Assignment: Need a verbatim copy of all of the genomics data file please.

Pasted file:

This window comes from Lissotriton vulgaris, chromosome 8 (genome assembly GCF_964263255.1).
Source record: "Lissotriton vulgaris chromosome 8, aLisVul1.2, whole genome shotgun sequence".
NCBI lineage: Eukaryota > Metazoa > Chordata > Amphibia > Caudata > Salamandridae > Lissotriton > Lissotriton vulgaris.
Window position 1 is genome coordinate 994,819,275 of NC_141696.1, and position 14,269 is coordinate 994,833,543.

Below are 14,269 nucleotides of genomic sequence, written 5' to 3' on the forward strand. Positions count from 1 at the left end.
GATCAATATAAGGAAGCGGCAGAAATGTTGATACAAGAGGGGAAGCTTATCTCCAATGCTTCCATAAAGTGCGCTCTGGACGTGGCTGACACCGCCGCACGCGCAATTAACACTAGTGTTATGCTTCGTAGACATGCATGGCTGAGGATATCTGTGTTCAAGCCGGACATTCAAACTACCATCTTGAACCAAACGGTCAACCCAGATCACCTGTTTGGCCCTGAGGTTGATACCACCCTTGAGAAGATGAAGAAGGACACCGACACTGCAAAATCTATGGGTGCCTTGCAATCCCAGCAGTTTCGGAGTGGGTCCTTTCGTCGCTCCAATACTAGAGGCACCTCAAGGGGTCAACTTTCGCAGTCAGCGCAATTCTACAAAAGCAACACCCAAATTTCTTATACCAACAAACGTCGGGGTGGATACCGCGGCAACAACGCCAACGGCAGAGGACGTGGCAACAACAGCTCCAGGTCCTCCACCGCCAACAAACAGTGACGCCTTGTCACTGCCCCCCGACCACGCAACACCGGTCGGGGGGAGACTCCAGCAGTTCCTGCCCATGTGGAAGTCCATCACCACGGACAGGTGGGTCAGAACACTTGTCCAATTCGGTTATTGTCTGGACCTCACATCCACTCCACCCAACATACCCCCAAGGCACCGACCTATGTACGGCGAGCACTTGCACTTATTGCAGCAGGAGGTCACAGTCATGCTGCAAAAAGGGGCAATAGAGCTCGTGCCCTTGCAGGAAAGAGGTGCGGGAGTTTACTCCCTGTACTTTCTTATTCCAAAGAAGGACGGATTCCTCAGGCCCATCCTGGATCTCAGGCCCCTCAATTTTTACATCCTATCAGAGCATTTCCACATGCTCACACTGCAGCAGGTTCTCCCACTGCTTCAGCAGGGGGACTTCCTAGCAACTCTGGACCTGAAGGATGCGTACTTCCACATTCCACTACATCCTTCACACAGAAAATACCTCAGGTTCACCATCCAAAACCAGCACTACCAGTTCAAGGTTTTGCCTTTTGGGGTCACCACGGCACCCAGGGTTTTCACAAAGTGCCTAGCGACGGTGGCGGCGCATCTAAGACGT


This window comes from Lissotriton vulgaris, chromosome 8 (genome assembly GCF_964263255.1).
Source record: "Lissotriton vulgaris chromosome 8, aLisVul1.2, whole genome shotgun sequence".
NCBI lineage: Eukaryota > Metazoa > Chordata > Amphibia > Caudata > Salamandridae > Lissotriton > Lissotriton vulgaris.
Window position 1 is genome coordinate 994,819,275 of NC_141696.1, and position 14,269 is coordinate 994,833,543.

Below are 14,269 nucleotides of genomic sequence, written 5' to 3' on the forward strand. Positions count from 1 at the left end.
GATCAATATAAGGAAGCGGCAGAAATGTTGATACAAGAGGGGAAGCTTATCTCCAATGCTTCCATAAAGTGCGCTCTGGACGTGGCTGACACCGCCGCACGCGCAATTAACACTAGTGTTATGCTTCGTAGACATGCATGGCTGAGGATATCTGTGTTCAAGCCGGACATTCAAACTACCATCTTGAACCAAACGGTCAACCCAGATCACCTGTTTGGCCCTGAGGTTGATACCACCCTTGAGAAGATGAAGAAGGACACCGACACTGCAAAATCTATGGGTGCCTTGCAATCCCAGCAGTTTCGGAGTGGGTCCTTTCGTCGCTCCAATACTAGAGGCACCTCAAGGGGTCAACTTTCGCAGTCAGCGCAATTCTACAAAAGCAACACCCAAATTTCTTATACCAACAAACGTCGGGGTGGATACCGCGGCAACAACGCCAACGGCAGAGGACGTGGCAACAACAGCTCCAGGTCCTCCACCGCCAACAAACAGTGACGCCTTGTCACTGCCCCCCGACCACGCAACACCGGTCGGGGGGAGACTCCAGCAGTTCCTGCCCATGTGGAAGTCCATCACCACGGACAGGTGGGTCAGAACACTTGTCCAATTCGGTTATTGTCTGGACCTCACATCCACTCCACCCAACATACCCCCAAGGCACCGACCTATGTACGGCGAGCACTTGCACTTATTGCAGCAGGAGGTCACAGTCATGCTGCAAAAAGGGGCAATAGAGCTCGTGCCCTTGCAGGAAAGAGGTGCGGGAGTTTACTCCCTGTACTTTCTTATTCCAAAGAAGGACGGATTCCTCAGGCCCATCCTGGATCTCAGGCCCCTCAATTTTTACATCCTATCAGAGCATTTCCACATGCTCACACTGCAGCAGGTTCTCCCACTGCTTCAGCAGGGGGACTTCCTAGCAACTCTGGACCTGAAGGATGCGTACTTCCACATTCCACTACATCCTTCACACAGAAAATACCTCAGGTTCACCATCCAAAACCAGCACTACCAGTTCAAGGTTTTGCCTTTTGGGGTCACCACGGCACCCAGGGTTTTCACAAAGTGCCTAGCGACGGTGGCGGCGCATCTAAGACGT